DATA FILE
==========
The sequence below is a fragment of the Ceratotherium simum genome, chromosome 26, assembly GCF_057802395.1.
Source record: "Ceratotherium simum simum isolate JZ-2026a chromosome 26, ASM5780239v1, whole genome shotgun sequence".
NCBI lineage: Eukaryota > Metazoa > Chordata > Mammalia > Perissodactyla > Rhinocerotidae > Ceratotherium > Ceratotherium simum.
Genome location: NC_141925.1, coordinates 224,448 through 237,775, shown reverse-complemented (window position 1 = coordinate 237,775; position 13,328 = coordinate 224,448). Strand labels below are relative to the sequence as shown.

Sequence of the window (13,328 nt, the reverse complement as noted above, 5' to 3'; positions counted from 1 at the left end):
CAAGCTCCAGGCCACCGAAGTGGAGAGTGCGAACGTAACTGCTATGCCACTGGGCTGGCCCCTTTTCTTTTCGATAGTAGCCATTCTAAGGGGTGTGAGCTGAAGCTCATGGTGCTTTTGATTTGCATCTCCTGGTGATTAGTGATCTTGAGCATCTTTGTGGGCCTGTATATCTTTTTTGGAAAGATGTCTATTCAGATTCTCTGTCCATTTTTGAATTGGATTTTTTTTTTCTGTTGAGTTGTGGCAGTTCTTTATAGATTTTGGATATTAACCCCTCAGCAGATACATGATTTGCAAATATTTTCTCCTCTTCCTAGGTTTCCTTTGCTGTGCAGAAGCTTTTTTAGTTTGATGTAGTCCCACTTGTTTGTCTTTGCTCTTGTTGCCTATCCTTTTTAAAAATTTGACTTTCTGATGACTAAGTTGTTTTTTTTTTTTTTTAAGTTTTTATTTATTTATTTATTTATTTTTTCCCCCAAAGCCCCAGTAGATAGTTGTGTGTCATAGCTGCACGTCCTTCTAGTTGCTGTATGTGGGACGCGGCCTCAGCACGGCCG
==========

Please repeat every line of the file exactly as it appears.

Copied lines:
The sequence below is a fragment of the Ceratotherium simum genome, chromosome 26, assembly GCF_057802395.1.
Source record: "Ceratotherium simum simum isolate JZ-2026a chromosome 26, ASM5780239v1, whole genome shotgun sequence".
NCBI lineage: Eukaryota > Metazoa > Chordata > Mammalia > Perissodactyla > Rhinocerotidae > Ceratotherium > Ceratotherium simum.
Genome location: NC_141925.1, coordinates 224,448 through 237,775, shown reverse-complemented (window position 1 = coordinate 237,775; position 13,328 = coordinate 224,448). Strand labels below are relative to the sequence as shown.

Sequence of the window (13,328 nt, the reverse complement as noted above, 5' to 3'; positions counted from 1 at the left end):
CAAGCTCCAGGCCACCGAAGTGGAGAGTGCGAACGTAACTGCTATGCCACTGGGCTGGCCCCTTTTCTTTTCGATAGTAGCCATTCTAAGGGGTGTGAGCTGAAGCTCATGGTGCTTTTGATTTGCATCTCCTGGTGATTAGTGATCTTGAGCATCTTTGTGGGCCTGTATATCTTTTTTGGAAAGATGTCTATTCAGATTCTCTGTCCATTTTTGAATTGGATTTTTTTTTTCTGTTGAGTTGTGGCAGTTCTTTATAGATTTTGGATATTAACCCCTCAGCAGATACATGATTTGCAAATATTTTCTCCTCTTCCTAGGTTTCCTTTGCTGTGCAGAAGCTTTTTTAGTTTGATGTAGTCCCACTTGTTTGTCTTTGCTCTTGTTGCCTATCCTTTTTAAAAATTTGACTTTCTGATGACTAAGTTGTTTTTTTTTTTTTTTAAGTTTTTATTTATTTATTTATTTATTTTTTCCCCCAAAGCCCCAGTAGATAGTTGTGTGTCATAGCTGCACGTCCTTCTAGTTGCTGTATGTGGGACGCGGCCTCAGCACGGCCG